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Olympic Hopefuls From Northwest Say Russian Ban Sends Strong Message

Professional runners from the Northwest say the expulsion of the Russian track and field team from this summer’s Olympic Games sends a strong message about fair play.

Tuesday, the International Olympic Committee will further review Russia’s participation. Late last week, track and field’s world governing body, the International Association of Athletics Federations, barred Russia from the 2016 Olympics based on allegations of systematic doping.

Two-time Olympian Andrew Wheating of Eugene said he feels better knowing that “cheaters” won’t be competing.

“If anything, it puts a really loud ripple out to the rest of the track and field community saying, ‘Hey, if you’re going to cheat, you’re getting banned,’” Wheating said. “I hope that is how it stays for the future. I like the message they’re sending.”

Wheating and other Northwest Olympic hopefuls reacted to the Russian situation at the Brooks PR Invitational track meet in Renton, Washington, over the weekend.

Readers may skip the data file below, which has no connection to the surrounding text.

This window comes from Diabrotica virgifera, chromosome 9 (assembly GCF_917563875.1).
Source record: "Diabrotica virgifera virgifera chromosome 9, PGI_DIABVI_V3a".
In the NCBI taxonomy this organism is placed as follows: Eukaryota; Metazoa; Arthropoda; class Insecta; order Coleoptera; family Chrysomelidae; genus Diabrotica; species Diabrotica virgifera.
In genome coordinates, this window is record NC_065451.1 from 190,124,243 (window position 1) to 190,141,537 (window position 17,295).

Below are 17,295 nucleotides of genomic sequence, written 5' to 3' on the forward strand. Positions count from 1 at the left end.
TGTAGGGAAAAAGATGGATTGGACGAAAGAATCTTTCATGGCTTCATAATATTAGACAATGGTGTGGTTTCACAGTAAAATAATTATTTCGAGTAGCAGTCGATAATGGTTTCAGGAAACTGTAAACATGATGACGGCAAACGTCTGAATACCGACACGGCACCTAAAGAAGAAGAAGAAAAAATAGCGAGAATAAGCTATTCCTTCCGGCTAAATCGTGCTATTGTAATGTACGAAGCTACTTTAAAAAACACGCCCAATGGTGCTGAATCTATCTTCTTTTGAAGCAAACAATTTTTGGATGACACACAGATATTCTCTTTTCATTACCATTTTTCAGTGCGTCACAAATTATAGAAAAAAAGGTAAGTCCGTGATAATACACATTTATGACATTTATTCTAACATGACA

Russia hopes to overturn its team ban in time for the Summer Games in Brazil. President Vladimir Putin told international news agencies Friday that it was grossly “unfair” to impose collective punishment for the misdeeds of an uncertain number of individuals.

The Russian track and field team has long been a powerhouse squad at the Summer Olympics. But in the last couple years a bevy of whistleblowers has revealed evidence of systematic doping of athletes and corruption by national sports officials to cover up positive drug tests.

“I think that I can speak for all athletes when we say we want to compete against other athletes who are clean,” said Katie Mackey, a pro middle distance runner from Seattle. “I think the sport is way more interesting when you have athletes that are clean because they are going to be up and down. There are going to be ebbs and flows. It makes for an exciting race to not have the same person going out there and winning every time.”

The Rio Games run from August 5 - 21.

Now semi-retired, Tom Banse covered national news, business, science, public policy, Olympic sports and human interest stories from across the Northwest. He reported from well known and out–of–the–way places in the region where important, amusing, touching, or outrageous events unfolded. Tom's stories can be found online and were heard on-air during "Morning Edition" and "All Things Considered" on NPR stations in Washington, Oregon, and Idaho.